For the third time this summer, it is time to watch a superhero flick where some characters fight other characters for poorly-developed reasons. In this specific case, it’s the X-Men universe and the film is X-Men: Apocalypse, named after the all-power and ancient villain of the film. The eponymous character is central to not only the plot and theme of the film, but ultimately its problems as well. On a fundamental level, this film fails because it could not appropriately handle the character of Apocalypse, and you can almost feel it buckling under the weight of this Frankenstein’s Monster. There are lesser problems as well, including some poorly-used characters and a mismanaged tonal consistency, but you can trace nearly every negative back to the big-bad. Thus, despite introducing intriguing new versions of beloved characters, this is a poor end to the new X-Men trilogy.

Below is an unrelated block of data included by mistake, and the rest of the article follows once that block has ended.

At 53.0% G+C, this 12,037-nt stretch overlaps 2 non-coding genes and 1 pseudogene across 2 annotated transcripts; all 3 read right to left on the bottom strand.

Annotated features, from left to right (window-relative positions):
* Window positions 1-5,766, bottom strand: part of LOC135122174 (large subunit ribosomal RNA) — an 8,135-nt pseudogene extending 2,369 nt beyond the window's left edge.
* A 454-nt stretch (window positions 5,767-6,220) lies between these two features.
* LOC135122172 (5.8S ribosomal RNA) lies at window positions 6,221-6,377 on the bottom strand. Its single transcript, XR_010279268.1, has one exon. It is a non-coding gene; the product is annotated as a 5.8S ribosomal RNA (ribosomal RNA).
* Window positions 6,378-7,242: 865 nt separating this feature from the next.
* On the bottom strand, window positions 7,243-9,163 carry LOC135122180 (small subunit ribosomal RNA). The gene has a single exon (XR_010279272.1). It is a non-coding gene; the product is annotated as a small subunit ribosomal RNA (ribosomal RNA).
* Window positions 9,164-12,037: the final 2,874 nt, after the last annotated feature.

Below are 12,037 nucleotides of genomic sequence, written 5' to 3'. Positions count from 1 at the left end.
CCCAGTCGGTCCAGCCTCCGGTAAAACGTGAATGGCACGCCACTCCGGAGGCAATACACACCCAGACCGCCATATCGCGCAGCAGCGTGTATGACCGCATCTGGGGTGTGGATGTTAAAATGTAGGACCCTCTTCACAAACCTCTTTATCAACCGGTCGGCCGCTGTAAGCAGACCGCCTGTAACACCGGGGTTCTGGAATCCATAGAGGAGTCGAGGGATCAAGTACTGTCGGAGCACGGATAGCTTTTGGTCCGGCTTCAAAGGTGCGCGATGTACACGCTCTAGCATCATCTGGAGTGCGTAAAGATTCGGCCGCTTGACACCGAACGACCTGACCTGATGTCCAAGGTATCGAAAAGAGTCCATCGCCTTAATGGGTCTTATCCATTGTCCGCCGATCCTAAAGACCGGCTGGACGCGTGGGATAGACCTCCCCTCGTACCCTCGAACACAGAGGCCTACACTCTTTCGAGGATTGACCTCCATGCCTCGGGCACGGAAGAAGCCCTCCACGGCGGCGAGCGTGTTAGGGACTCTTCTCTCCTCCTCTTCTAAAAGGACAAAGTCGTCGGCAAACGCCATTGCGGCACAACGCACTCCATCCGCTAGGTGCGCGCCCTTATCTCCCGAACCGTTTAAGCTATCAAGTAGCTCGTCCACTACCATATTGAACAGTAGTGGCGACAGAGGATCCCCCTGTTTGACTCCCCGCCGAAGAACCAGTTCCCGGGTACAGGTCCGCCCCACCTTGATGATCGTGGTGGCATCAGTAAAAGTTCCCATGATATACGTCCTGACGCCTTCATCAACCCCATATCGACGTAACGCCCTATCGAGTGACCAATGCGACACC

The fundamental challenge of the Apocalypse character lay is finding a way to make him interesting in light of his overwhelming power. It is crucial that the storyteller manage this problem in three areas: his motivation, his limitations, and his weaknesses. Without an interesting motivation that we can understand, this uber-powerful being is nothing more than a monster-of-the-week. And, if we do not understand his powers and their potential limitations, it becomes hard for the audience to understand the rules of the world and how Apocalypse fits into them. Finally, if there is not some indicated weakness based in the logic of the film’s universe, the only potential for besting a being such as Apocalypse is to eclipse him in raw power, which risks being anticlimactic.